• Wi-Fi AP—IEEE 802.11-enabled RFID tags can be attached to assets to allow those assets to be tracked. Similarly, emissions from 802.11 devices (e.g. computing devices and handsets with 802.11 interfaces) can be used to derive the location of these devices. By monitoring which Wi-Fi access points a user is connected to a location can be determined. The access point could be public, operated by an ISP, or one located in the individual's home. Wi-Fi access point could be specifically deployed for the purpose of location tracking. By monitoring the MAC addresses of Wi-Fi clients it would be possible to establish whether a particular client, and hence user, has passed through an area. By way of example, Bluesoft (www.bluesoft-inc.com) provides a wireless LAN real-time location tracking system using time difference of arrival (TDOA). Three or more receivers in Wi-Fi access points measure the arrival times of a radio signal from the device. Triangulation software then uses the measurements to determine a device's location.
  • Bluetooth® access point (www.bluetooth.com)—This is similar to the Wi-Fi approach although Bluetooth has a much smaller range and hence higher location accuracy. The low cost of Bluetooth would also allow Bluetooth beacons to be placed at entry and exit points of buildings to scan users as they enter and leave the building.
  • Card Key—Many workplaces use proximity cards or swipe cards in order to gain entry to a building. This is a good indication of a user's location together with a time stamp.
  • Home Security Systems—Many houses now employ a home security system that is switched on when the property is empty. Personalised PINs are sometime employed to allow multiple people to activate and de-activate the alarm system. Doors are also fitted with magnetic sensors to detect opening and closing and these are monitored by the security system.
  • Car Security—All cars use a key and, more recently, microprocessor enabled keys have been introduced in order to improve security. These techniques are now being used to identify a particular user and adjust the configuration of the car to suit them. Access to a vehicle by use of an intelligent key can be used as another behavioural trigger.
  • Credit Cards—Credit card behavioural events are already being used to track fraudulent use. Information on where and when a card has been used can be gathered from networked ATMs and card readers at the point of sale and be used to enhance behavioural signatures.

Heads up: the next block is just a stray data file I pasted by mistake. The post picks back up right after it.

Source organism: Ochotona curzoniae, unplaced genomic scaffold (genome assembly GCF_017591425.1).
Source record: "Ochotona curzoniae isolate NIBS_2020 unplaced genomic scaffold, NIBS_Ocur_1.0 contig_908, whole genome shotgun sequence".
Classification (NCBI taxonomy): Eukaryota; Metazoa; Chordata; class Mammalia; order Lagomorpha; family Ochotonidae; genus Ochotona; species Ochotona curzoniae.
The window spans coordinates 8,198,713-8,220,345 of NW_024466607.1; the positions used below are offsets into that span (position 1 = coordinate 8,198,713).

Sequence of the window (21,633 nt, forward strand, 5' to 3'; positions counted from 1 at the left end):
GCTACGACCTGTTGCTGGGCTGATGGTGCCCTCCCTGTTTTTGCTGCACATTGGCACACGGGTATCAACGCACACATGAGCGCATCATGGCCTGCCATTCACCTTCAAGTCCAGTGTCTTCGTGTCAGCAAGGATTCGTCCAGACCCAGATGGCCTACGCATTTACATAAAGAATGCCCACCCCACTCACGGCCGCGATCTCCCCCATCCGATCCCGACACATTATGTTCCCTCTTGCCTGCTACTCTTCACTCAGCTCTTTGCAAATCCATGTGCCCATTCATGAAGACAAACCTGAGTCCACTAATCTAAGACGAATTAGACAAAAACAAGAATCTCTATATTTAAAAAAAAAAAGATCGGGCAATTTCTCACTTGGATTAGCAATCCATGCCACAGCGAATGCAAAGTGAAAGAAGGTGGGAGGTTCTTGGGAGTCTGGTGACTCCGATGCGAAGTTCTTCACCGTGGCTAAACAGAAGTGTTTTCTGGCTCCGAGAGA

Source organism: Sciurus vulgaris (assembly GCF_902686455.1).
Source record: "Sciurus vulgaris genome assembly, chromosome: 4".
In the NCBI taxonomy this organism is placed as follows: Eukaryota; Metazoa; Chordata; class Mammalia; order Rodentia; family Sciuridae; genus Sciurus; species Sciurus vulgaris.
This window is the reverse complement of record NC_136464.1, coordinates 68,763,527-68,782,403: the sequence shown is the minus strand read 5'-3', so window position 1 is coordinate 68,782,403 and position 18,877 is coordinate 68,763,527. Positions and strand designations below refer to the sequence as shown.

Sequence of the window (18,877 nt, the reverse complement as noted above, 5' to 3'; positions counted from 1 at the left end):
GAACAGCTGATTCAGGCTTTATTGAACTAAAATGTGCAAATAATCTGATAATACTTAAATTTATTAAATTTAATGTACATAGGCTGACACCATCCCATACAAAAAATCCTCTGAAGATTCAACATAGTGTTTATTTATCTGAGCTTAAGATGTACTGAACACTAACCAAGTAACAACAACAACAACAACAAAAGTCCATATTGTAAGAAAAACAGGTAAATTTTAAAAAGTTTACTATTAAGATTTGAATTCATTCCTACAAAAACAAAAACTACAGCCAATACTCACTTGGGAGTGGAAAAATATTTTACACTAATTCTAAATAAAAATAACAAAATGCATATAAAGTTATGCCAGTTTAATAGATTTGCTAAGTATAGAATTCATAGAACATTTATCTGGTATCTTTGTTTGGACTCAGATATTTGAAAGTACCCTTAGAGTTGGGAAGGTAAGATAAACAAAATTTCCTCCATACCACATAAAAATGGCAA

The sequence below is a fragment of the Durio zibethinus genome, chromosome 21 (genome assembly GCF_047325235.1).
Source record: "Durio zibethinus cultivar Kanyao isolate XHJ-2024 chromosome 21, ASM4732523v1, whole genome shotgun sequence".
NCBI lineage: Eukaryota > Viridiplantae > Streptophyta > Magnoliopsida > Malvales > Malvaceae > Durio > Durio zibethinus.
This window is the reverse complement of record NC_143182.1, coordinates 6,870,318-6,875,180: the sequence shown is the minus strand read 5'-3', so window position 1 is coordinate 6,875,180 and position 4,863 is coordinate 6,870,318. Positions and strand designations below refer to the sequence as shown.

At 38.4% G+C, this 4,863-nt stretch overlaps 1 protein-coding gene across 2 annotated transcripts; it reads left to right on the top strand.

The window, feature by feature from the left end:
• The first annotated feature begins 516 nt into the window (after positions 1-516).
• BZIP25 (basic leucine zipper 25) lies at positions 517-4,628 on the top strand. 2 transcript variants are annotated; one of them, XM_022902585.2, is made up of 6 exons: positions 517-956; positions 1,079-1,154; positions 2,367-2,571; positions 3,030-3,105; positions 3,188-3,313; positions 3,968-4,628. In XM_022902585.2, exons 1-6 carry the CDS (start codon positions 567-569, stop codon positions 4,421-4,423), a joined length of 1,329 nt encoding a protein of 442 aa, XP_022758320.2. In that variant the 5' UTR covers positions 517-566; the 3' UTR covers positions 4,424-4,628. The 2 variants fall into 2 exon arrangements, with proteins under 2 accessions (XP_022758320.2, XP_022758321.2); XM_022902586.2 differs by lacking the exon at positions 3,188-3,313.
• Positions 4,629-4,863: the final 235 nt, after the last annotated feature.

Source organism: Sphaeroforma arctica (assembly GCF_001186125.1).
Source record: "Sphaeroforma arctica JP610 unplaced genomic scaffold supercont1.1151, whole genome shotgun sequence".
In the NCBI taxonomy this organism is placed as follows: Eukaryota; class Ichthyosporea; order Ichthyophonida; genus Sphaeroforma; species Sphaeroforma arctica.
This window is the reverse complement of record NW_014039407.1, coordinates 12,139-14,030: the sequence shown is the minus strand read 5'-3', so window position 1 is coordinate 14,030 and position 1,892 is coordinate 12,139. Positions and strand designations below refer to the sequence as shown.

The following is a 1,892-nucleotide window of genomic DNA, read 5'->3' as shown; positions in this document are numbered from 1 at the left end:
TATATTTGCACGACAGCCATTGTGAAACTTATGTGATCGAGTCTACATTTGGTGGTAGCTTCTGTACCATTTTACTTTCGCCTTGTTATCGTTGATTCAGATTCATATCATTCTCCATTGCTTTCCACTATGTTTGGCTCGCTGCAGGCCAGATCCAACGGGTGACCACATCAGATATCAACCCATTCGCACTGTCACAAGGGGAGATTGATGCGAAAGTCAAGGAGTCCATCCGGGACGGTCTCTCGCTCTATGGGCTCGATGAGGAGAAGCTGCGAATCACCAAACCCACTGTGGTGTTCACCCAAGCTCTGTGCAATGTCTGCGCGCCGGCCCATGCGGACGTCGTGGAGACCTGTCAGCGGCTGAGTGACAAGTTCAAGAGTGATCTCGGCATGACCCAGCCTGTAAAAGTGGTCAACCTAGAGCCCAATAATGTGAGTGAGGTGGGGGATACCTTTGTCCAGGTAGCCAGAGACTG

• Behavioural Signature Database
  • The invention provides for the collation of many behavioural events and their aggregation to provide a behavioural signature. Any system that allows a signature to be generated may be suitable but a number of examples that are reliable today will now be described with reference to the drawings.
  • FIG. 1 shows the tracking of a sequence of behavioural events some of which are valid signature events (VSE) generated by a subject according to a first embodiment of the invention. In FIG. 1, the subject is shown following a timeline (curved arrow) comprising a number of instants T0 to T5. The subject behavioural events along this time line, taken in sequence, are as follows: a car entry at T0, a credit card authentication at time T1, confirmed GPS and cell phone locations at times T2 and T3, respectively, and a car exit at T4. In this embodiment, all behavioural events are required to be stored in central storage system dB. According to this embodiment, a central system incorporating the signature validation service and database dB is supplied by a number of different monitoring entities with which the subject interacts along the time line. The entities encountered by the user are as follows: vehicle security system at T0 and T4, credit card terminal at T1, GPS at T2 and mobile phone cell base station at T3. Each monitoring entity supplies the central system with information on a behavioural event of the subject (i.e. type of event and time of occurrence). This flow of information to the central system is represented in FIG. 1 by the arrows from the entities towards central system. Each monitored behavioural event results in an entry in the central storage system dB. The signature validation service is a software entity that analyses these events looking for repeating patterns or signatures, together with calculating variances. As the consistency of these signatures builds, e.g. as measured by a decrease in standard deviation, they can be used for authentication. For example, a single event could not be used to validate; if you had five events with little deviation then these would represent a valid signature and if you had 50 events then one or two standard deviations from the mean would indicate a valid signature. The signature validation service runs on a server processor such as a http web server. The record of subject behaviour accumulated in the central storage dB is used by the SVS to generate, as described below, a valid signature authorisation (VSA) and offer it to the authenticating device AD that requires authentication of the subject's identity, in this case the computer terminal indicated in the Figure by the arrow labelled “VSA Auto logon”. The provision of a suitable VSA to the authenticating device AD allows the subject to automatically logon at the computer terminal at T5.
  • A device that generates an event will have a set of pre-programmed events that it can send to the central system. e.g. “car door opened at 7:00 by Fred”. However, it is the ultimate responsibility of the signature validation service to decide whether or not to accept the event. The first time the signature validation service receives an event from, say, a new car it may not rely on the validity of the reported event. However, after a number of reports from a particular source (e.g. the new car) an event would become recognised as valid.